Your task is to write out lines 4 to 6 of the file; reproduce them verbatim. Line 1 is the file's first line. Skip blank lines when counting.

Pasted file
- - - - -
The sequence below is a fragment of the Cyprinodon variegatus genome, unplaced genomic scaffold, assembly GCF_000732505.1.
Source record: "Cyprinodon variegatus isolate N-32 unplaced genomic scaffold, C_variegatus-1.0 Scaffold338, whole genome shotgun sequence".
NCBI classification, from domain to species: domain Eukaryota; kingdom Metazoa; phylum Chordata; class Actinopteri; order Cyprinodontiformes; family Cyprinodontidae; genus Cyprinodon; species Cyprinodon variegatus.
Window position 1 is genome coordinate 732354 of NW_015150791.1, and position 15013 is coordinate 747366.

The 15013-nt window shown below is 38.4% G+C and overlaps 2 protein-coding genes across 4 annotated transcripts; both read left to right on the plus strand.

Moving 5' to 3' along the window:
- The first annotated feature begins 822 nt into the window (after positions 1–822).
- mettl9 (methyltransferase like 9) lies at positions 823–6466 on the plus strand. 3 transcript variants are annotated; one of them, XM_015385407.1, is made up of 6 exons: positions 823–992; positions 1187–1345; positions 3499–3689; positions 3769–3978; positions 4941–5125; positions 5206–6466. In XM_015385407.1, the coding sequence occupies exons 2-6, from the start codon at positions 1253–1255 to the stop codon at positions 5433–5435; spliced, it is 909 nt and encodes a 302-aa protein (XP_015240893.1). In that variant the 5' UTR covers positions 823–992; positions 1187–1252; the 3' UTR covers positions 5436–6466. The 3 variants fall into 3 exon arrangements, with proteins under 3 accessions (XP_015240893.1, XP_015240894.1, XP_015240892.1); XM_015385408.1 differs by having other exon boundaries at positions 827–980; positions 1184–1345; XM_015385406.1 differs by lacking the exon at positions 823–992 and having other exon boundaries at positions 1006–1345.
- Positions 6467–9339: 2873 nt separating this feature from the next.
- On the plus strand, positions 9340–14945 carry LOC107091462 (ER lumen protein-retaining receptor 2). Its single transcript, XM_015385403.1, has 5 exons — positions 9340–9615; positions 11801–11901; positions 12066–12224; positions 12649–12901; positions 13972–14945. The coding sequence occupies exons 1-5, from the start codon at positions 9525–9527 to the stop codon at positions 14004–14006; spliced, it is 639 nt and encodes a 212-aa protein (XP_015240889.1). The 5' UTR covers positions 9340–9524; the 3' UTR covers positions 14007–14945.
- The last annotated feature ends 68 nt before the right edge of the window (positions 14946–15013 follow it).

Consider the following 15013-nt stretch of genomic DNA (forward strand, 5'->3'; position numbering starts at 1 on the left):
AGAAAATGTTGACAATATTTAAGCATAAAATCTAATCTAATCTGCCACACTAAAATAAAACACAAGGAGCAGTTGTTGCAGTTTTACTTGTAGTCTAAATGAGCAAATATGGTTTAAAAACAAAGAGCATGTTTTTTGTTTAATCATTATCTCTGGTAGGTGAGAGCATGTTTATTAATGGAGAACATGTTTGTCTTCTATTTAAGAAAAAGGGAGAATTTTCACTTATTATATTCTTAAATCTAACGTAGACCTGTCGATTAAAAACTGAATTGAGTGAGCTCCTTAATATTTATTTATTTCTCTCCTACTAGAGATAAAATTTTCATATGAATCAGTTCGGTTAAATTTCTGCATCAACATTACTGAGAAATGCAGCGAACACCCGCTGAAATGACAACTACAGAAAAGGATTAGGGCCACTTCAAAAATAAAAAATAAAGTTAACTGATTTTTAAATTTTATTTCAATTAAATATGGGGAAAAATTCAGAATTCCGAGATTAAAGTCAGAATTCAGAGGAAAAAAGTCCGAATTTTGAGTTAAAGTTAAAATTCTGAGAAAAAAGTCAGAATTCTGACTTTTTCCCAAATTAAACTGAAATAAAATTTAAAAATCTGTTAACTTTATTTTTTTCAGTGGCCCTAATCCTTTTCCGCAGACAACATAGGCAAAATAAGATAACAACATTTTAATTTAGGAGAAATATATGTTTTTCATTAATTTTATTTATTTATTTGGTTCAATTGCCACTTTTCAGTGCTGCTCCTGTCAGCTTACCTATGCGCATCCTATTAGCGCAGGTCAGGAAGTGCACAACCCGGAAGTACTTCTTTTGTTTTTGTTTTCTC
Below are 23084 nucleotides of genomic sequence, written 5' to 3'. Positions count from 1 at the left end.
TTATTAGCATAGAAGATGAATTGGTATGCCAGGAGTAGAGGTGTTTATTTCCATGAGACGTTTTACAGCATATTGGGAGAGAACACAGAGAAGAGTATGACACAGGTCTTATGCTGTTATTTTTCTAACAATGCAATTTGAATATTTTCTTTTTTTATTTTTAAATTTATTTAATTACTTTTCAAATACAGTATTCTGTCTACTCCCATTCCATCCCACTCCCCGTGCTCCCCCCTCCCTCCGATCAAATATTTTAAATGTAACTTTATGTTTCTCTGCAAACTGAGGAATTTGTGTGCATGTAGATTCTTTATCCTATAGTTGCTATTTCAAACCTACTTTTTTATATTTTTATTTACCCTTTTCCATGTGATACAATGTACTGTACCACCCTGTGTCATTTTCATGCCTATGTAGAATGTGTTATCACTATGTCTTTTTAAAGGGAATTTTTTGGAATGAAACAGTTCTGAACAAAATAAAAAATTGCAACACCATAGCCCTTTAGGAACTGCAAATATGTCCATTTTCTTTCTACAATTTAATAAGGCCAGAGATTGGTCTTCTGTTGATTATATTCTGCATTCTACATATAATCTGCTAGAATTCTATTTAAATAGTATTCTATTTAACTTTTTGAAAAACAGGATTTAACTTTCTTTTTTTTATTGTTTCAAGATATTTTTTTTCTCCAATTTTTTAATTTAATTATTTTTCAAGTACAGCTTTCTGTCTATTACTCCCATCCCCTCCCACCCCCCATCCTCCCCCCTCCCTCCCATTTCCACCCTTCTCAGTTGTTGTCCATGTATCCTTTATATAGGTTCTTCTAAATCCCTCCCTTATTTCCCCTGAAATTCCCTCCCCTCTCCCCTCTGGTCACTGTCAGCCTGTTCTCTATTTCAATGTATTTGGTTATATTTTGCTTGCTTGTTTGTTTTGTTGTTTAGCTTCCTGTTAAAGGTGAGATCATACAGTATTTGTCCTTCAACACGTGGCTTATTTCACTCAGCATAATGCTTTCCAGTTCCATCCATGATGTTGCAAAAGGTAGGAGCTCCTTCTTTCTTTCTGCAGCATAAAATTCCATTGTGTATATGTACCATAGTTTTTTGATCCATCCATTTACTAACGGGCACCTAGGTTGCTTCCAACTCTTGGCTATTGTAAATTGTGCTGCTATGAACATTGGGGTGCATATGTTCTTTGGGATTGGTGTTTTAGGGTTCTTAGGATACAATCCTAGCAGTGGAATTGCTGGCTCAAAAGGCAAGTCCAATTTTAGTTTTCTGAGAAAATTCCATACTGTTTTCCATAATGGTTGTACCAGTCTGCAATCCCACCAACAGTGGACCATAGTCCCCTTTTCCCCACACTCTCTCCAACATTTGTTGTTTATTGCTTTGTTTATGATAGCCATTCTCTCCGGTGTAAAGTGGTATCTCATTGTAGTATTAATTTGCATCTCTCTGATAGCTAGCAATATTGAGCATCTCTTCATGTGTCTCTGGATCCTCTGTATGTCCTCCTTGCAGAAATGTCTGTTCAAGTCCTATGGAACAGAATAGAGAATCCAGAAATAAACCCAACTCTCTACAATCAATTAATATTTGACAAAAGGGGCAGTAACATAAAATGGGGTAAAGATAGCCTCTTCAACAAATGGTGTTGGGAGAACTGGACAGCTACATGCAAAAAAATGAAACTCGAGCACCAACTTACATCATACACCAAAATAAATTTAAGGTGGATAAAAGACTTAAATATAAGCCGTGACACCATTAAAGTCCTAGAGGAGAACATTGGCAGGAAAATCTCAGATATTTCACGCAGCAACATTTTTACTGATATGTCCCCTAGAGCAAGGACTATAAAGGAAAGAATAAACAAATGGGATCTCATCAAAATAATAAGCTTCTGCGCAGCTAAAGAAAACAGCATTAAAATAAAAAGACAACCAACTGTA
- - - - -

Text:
Window position 1 is genome coordinate 732354 of NW_015150791.1, and position 15013 is coordinate 747366.

The 15013-nt window shown below is 38.4% G+C and overlaps 2 protein-coding genes across 4 annotated transcripts; both read left to right on the plus strand.

Moving 5' to 3' along the window: